Dragon Quest Heroes: The World Tree’s Woe and the Blight Below
The Dragon Quest franchise has had quite the interesting history. Beginning on the Famicom, it became such a hit that it caused massive work-related absences so its games could be played. In the U.S., it had to be re-titled to Dragon Warrior, and it was even given away with a Nintendo Power subscription. However, North American success eluded the franchise until the PS2 era when Dragon Quest VIII hit and received critical acclaim. Since that point, Dragon Quest’s popularity has been at a reasonably high level compared to its relative obscurity beforehand.
Dragon Quest Heroes: The World Tree’s Woe and the Blight Below changes things up big-time. Instead of being a traditional JRPG, or even an action RPG like the DS Dragon Quest Heroes game, it’s a mix of Dynasty Warriors and Dragon Quest. Much like Hyrule Warriors, you take a classic series and then blend it with something else and hope for the best. Dragon Quest’s olde English dialict makes the transition here, and the normally slower-paced gameplay has been greatly sped up.
In theory, a concept revolving around just having a small party battle tons of enemies at one time would have no substance. However, there’s a lot of depth underneath the surface. Within an hour, you’ll realize that being able to switch characters in real-time is a huge godsend. Sometimes, you’ll have one character overwhelmed while others are only battling a few. Generally speaking, you want to let the CPU only face a few, and then tackle the larger swarms on your own.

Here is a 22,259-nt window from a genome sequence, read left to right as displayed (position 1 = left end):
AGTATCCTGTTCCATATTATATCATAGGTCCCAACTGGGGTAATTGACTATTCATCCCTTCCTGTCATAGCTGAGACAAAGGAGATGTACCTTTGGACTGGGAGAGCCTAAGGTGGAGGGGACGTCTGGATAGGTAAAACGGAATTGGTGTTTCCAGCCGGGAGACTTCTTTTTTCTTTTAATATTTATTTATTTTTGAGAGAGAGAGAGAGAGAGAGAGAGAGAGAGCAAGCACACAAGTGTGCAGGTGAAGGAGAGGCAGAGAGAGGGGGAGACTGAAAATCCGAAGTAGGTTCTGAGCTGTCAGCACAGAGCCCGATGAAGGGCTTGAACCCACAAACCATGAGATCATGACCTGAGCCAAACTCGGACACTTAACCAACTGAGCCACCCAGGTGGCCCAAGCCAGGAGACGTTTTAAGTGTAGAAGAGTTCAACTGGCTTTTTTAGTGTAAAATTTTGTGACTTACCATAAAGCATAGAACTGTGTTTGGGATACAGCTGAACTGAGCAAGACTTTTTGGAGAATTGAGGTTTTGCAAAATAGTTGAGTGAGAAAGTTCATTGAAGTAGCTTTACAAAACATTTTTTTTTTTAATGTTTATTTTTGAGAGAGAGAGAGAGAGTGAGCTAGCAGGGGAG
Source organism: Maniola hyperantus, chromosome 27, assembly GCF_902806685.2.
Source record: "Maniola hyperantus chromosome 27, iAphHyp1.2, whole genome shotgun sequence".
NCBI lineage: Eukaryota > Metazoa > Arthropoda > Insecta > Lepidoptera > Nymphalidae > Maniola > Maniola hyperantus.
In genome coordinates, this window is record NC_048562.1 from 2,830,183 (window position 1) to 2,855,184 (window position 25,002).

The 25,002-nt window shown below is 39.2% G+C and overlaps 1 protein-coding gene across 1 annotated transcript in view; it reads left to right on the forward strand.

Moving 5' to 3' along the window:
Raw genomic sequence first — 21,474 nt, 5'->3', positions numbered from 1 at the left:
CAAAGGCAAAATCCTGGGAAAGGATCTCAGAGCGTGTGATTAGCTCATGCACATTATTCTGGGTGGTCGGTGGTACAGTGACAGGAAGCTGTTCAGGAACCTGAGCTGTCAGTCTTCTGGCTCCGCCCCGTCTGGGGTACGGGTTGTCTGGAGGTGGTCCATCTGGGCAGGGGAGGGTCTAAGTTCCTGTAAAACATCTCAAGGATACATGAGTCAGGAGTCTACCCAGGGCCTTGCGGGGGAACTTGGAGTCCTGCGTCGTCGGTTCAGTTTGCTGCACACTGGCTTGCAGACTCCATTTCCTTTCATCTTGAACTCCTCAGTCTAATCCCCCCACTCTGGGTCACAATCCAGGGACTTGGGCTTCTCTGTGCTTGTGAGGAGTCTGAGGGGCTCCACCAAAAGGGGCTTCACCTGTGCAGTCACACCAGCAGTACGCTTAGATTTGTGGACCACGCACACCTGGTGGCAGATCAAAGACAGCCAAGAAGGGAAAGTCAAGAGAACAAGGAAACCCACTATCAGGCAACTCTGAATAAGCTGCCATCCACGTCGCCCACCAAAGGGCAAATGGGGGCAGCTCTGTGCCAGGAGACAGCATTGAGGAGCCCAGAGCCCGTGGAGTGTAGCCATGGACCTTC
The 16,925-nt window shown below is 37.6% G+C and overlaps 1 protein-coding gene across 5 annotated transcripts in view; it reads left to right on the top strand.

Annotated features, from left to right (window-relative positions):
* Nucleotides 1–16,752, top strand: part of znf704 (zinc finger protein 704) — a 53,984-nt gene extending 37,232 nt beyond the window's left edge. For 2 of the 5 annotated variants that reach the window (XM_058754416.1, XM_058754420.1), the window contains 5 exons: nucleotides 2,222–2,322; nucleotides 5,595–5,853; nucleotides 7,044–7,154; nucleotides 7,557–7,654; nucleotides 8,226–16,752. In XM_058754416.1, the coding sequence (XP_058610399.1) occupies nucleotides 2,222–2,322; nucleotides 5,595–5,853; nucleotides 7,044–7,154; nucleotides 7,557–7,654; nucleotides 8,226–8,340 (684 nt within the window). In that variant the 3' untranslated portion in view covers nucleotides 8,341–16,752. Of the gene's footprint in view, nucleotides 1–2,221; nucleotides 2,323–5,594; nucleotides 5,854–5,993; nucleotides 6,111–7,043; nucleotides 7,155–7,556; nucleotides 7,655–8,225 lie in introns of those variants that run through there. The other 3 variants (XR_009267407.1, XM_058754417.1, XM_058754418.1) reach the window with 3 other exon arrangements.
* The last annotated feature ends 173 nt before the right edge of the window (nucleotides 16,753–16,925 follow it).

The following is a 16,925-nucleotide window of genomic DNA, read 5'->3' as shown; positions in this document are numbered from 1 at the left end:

The core games gives you some Square button combos that you can blend in with Triangle button magic attacks to do even more damage. Each of the main playable characters plays pretty much the same – with the male character Luceus and Aurora, the female, just being fire and ice-powered opposites. Each of them has a healthy mix of physical attacks for short-range combat, long range magic, and then you can mix and match those attacks. Playing as the super-powerful king is also fun too, and you’ll gain some new characters throughout the adventure too.
Beating enemies is nice, but there’s more to it than that – including a bit of tower defense ensures that you’ll always be on your toes. These sections involve you protecting a giant generator while battling a slew of enemies. You’ll topple mini-bosses and then need to make sure that you don’t let either the boss or the goon squad attack the generator too much. The in-game camera causes some issues with this though, as it can fly around a bit too much even with using the right stick to try and control it.
Luckily, losing is never too frustrating. You might lose that battle, but you’ll retain all of your XP and loot gained – so all you lose is a bit of time as you redo the battle and perhaps re-arm your team. Between battles, you’re definitely reminded of the franchise’s JRPG origins. You can upgrade your characters’ weapons, equip armor, and power up your team to new heights. You’ll want to spend money on upgrades whenever you’re able to because you can’t just redo fights to farm XP and money.
Your best bet for doing that would be to lose and then just keep re-fighting battles until you win. Of course, that can get old since they’re just the same thing over and over again. The best thing to do is blend a bit of farming with selling old equipment. Selling materials can also be useful – especially if you’ve got a solid lineup of alchemist creations at your disposal already. If you don’t, then just re-fight some battles until you get some good items either as drops from enemies or the potted plants that litter the environments.